In this lesson we're going to cover an example of purchasing an asset. Just as with the previous lessons, we'll use our sample business, George's Catering, to illustrate the transaction.
Please note: This lesson is an introductory tutorial for an asset purchase transaction, showing the accounts that are affected as well as the overall effect on the basic accounting equation - but without the journal entry.
So far George has financed his business through his own funds ($15,000 capital) as well as through a loan from the bank ($5,000). He has $20,000 in his bank account available to spend.
The accounting equation for George's Catering stood as follows:
Now, what is he going to do with his funds?
Asset Purchase Transaction Example
c) George decides to actually set up his business. He decides to buy some baking equipment for his catering, so that he can bake various foods. The equipment costs $12,000. He pays this in cash.
Okay, so what the hell happens now with our accounting equation?!
I know - it's getting a bit more complex. Don't worry, don't panic...
Just as with our previous example, the easiest part of the transaction and a good starting point is to ask yourself what happened to the cash we had in our bank account.
We had $20,000. But now we're spending $12,000. So cash is decreasing by that amount.
The other part of the transaction is that we are gaining the kitchen equipment. Since this is an item of value that will provide the business future benefits, it is also an asset.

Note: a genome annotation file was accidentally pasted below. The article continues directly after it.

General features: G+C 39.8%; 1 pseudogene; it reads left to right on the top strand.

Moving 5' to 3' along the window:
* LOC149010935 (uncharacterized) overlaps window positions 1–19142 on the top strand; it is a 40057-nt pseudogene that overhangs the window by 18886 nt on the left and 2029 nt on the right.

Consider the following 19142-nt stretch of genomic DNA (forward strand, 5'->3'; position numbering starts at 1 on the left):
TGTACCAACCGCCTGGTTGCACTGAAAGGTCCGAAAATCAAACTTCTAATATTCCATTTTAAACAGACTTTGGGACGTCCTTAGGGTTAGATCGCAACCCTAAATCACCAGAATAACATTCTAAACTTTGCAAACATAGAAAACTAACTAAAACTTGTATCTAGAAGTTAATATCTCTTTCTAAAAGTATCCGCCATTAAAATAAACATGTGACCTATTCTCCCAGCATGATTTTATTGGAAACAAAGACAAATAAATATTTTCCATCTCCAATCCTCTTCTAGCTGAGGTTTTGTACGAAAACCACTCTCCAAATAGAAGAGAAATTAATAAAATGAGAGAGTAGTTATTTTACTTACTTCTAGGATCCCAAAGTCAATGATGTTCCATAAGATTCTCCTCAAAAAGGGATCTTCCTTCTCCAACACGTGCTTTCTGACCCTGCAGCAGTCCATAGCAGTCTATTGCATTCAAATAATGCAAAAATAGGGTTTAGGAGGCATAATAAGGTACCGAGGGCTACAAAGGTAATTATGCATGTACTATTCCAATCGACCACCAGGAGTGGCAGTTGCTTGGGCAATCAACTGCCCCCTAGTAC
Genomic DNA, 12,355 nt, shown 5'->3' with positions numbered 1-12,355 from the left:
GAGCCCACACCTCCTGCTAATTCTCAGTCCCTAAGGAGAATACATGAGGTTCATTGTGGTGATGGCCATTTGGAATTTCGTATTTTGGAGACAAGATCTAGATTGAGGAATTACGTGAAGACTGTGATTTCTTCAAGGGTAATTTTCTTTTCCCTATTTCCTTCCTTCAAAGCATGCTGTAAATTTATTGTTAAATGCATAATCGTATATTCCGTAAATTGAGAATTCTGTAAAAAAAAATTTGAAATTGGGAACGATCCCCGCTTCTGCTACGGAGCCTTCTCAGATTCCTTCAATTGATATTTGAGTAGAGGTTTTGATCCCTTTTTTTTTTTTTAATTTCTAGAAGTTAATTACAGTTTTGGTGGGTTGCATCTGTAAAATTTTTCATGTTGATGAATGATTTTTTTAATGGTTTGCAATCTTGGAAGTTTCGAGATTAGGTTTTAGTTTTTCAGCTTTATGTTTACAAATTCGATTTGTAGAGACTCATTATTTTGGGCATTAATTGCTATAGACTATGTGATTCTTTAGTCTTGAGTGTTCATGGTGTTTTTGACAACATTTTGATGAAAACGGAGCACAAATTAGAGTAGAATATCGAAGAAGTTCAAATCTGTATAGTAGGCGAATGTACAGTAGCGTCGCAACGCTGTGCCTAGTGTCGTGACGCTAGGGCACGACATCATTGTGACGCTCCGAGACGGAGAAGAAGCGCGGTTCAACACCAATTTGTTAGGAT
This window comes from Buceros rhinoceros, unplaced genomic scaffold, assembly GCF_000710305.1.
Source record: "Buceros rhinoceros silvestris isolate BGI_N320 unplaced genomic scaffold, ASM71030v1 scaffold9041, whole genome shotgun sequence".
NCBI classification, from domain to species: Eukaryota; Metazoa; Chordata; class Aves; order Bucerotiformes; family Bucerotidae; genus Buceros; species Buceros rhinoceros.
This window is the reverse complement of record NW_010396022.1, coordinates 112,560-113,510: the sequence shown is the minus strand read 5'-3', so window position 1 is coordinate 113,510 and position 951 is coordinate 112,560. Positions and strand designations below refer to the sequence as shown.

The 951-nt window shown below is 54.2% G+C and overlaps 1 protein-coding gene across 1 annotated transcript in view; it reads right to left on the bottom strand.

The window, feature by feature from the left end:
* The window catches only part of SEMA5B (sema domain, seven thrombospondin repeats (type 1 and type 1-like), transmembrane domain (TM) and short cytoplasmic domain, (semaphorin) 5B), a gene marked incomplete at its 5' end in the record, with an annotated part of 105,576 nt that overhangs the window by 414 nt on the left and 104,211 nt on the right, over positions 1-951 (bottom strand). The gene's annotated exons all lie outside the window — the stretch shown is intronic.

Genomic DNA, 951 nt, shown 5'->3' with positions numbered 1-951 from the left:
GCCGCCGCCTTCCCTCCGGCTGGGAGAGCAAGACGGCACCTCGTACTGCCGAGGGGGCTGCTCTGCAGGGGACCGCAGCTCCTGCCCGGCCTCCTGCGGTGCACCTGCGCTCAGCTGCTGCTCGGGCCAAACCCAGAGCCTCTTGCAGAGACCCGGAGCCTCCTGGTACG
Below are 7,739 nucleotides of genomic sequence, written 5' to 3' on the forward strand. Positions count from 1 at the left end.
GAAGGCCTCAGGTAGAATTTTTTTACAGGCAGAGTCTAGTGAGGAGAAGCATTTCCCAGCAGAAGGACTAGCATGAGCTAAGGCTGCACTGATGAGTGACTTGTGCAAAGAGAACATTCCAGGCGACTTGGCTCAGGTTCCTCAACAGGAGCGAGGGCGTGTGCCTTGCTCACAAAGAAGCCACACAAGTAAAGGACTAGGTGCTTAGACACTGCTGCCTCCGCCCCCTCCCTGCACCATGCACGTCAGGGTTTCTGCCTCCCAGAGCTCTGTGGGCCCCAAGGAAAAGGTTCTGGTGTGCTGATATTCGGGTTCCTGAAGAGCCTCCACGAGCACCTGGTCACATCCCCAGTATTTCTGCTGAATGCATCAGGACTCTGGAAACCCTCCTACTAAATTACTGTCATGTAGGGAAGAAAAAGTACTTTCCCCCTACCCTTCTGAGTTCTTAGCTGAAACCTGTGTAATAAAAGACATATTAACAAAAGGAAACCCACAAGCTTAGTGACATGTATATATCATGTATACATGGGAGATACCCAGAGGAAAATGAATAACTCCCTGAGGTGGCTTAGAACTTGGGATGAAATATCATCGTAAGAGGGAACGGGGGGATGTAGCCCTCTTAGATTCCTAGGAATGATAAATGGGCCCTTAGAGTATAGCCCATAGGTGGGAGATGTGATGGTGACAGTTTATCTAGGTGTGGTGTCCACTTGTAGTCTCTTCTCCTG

An asset like kitchen equipment is one which we plan to use over a number of years. Did you know that a long-term asset, like this kitchen equipment, has a specific name? It's known as a fixed asset or a non-current asset.
In order to simplify things, let's analyze the assets of George’s Catering before and after the transaction, as well as the changes that occurred:
As you can see, we are essentially ‘swapping’ one asset for another.
The total of the assets does not change, only the value of the individual assets.
Our accounting equation is affected as follows:
The owner still owns $15,000 of the $20,000 assets. External parties still have a claim of $5,000 of the business’s assets. The only thing that has changed is the mixture of assets.
George’s Catering still consists of assets of $20,000, but this is now made up of baking equipment to the value of $12,000, and $8,000 cash. Previously it was $20,000 cash and nothing else.
Want to see the full journal entry for this transaction?